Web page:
Changes in incomes and outgoings
The report tracked the incomes and outgoings of Australians around the country. Combined with Australian Bureau of Statistics data, incomes and inflows (non-work income) remained the same as March 2021.
Savings balances also saw the same number as last year. The precautionary savings metric, however, kept last year’s score of 50 high, as many people saved more “just in case” government interventions such as JobSeeker or JobKeeper stopped. However, this cautious optimism that underpinned 2021 has faded somewhat in 2022, as inflation and high interest rates cause greater economic uncertainty.
Perhaps due to life returning to normal and higher inflation (or a combination thereof), outflows and expenditures rose by $1,600. This may reflect the jump in monthly rent or mortgage repayments as well as the overall higher cost of living due to higher priced petrol, gas, groceries, and electricity.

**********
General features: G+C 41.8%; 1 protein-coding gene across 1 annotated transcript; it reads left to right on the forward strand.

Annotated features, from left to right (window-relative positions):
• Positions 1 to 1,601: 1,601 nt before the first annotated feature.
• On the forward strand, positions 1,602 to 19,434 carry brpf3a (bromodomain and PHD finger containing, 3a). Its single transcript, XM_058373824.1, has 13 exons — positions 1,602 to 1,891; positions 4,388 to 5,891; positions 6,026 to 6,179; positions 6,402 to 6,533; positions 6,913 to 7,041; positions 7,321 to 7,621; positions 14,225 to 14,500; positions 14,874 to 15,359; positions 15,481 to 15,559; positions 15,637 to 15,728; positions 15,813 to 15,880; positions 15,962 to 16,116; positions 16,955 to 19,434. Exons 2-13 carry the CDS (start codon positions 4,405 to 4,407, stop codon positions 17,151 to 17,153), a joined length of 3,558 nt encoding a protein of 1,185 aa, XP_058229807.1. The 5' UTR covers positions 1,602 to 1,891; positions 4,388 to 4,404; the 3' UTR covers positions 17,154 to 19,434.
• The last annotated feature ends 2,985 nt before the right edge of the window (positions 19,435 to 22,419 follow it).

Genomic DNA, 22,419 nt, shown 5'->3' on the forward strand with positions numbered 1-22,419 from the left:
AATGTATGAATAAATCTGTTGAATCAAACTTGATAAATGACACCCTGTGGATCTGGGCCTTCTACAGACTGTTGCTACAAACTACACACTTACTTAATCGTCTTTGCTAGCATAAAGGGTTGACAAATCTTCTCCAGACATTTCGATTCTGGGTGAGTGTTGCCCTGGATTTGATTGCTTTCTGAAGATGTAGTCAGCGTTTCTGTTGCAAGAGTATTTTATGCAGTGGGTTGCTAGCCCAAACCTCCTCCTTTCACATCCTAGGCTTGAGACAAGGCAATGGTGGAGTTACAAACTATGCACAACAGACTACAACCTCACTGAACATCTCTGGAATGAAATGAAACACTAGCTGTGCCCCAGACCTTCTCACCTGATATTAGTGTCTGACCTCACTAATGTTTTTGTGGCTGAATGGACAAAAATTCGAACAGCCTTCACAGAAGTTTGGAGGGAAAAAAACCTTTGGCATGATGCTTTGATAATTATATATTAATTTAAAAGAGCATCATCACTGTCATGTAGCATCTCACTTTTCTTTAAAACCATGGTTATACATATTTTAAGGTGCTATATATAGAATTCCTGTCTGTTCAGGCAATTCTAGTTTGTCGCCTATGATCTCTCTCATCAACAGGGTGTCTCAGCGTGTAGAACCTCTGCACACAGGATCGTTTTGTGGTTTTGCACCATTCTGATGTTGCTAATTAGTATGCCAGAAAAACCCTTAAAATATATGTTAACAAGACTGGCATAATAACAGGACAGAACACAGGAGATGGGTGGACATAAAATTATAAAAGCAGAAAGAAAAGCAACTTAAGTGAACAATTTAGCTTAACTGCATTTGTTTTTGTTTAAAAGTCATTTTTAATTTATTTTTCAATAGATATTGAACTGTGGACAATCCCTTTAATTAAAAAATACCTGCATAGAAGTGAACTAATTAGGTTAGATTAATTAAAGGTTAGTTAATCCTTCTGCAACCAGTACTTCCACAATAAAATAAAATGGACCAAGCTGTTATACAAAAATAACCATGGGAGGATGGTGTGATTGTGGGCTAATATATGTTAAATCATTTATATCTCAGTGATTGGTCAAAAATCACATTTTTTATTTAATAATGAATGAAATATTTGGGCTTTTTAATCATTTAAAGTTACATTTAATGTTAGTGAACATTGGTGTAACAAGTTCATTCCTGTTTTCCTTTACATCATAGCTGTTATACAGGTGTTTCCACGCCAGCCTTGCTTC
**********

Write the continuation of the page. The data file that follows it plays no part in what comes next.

Problematic financial outcomes
Even though there is an overall increase in wellbeing, the change in proportion of Australians experiencing problematic financial outcomes has also risen slightly.
There was a six-point increase in the number of Australians who are consistently spending at high levels, defined as over 80% of their income in the survey, which damage their capacity for regular saving.
There was no change in the proportion who are experiencing severe payment problems, which is defined by being behind in bills, rent, or mortgage repayments for more than two months out of the last twelve. This also means compounding payment issues such as late fees, dishonour fees, and over-limit fees.
There was a two-point increase in Australians living paycheque to paycheque and the proportion of Australians that didn’t have adequate rainy-day savings. The latter is defined by an inability to raise at least one month’s worth of expenses from savings or credit on hand for at least three-quarters of the past year.